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The Scientific World Journal
Volume 2015, Article ID 979560, 9 pages
http://dx.doi.org/10.1155/2015/979560
Review Article

Patient, Surgery, and Hospital Related Risk Factors for Surgical Site Infections following Total Hip Arthroplasty

1Department of Orthopaedic Surgery, Division of Adult Reconstruction and Joint Replacement, Hospital for Special Surgery, Weill Medical College of Cornell University, 535 East 70th Street, New York, NY 10021, USA
2Department of Anesthesiology, Perioperative Medicine and Intensive Care Medicine, Paracelsus Medical University, Muellner Hauptstrasse 48, 5020 Salzburg, Austria
3Department of Anesthesiology, Hospital for Special Surgery, Weill Medical College of Cornell University, 535 East 70th Street, New York, NY 10021, USA

Received 18 September 2014; Accepted 1 January 2015

Academic Editor: Ali Hosseini

Copyright © 2015 Georgios Triantafyllopoulos et al. This is an open access article distributed under the Creative Commons Attribution License, which permits unrestricted use, distribution, and reproduction in any medium, provided the original work is properly cited.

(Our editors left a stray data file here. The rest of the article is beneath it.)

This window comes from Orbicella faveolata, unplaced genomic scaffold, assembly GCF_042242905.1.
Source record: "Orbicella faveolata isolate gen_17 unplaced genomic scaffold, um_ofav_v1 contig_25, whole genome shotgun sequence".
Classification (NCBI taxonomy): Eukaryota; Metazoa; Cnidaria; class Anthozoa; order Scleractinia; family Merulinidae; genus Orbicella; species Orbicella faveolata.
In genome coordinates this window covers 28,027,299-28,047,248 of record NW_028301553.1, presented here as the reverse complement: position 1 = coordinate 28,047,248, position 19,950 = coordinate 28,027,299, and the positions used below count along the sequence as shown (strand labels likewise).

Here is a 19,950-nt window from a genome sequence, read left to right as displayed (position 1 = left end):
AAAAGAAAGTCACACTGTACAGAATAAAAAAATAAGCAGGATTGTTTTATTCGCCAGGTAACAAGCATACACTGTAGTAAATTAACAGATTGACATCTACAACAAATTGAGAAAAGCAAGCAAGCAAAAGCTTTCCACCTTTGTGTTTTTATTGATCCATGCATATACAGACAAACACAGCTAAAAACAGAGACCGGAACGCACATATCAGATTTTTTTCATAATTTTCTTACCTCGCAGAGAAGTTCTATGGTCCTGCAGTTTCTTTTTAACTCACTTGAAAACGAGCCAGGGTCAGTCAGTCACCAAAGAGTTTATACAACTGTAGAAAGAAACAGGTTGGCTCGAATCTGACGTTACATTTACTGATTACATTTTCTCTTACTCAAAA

Abstract

Surgical site infections (SSI) following total hip arthroplasty (THA) have a significantly adverse impact on patient outcomes and pose a great challenge to the treating surgeon. Therefore, timely recognition of those patients at risk for this complication is very important, as it allows for adopting measures to reduce this risk. This review discusses literature reported risk factors for SSI after THA. These can be classified into patient-related factors (age, gender, obesity, comorbidities, history of infection, primary diagnosis, and socioeconomic profile), surgery-related factors (allogeneic blood transfusion, DVT prophylaxis and coagulopathy, duration of surgery, antibiotic prophylaxis, bearing surface and fixation, bilateral procedures, NNIS index score, and anesthesia type), and hospital-related factors (duration of hospitalization, institution and surgeon volume, and admission from a healthcare facility). All these factors are discussed with respect to potential measures that can be taken to reduce their effect and consequently the overall risk for infection.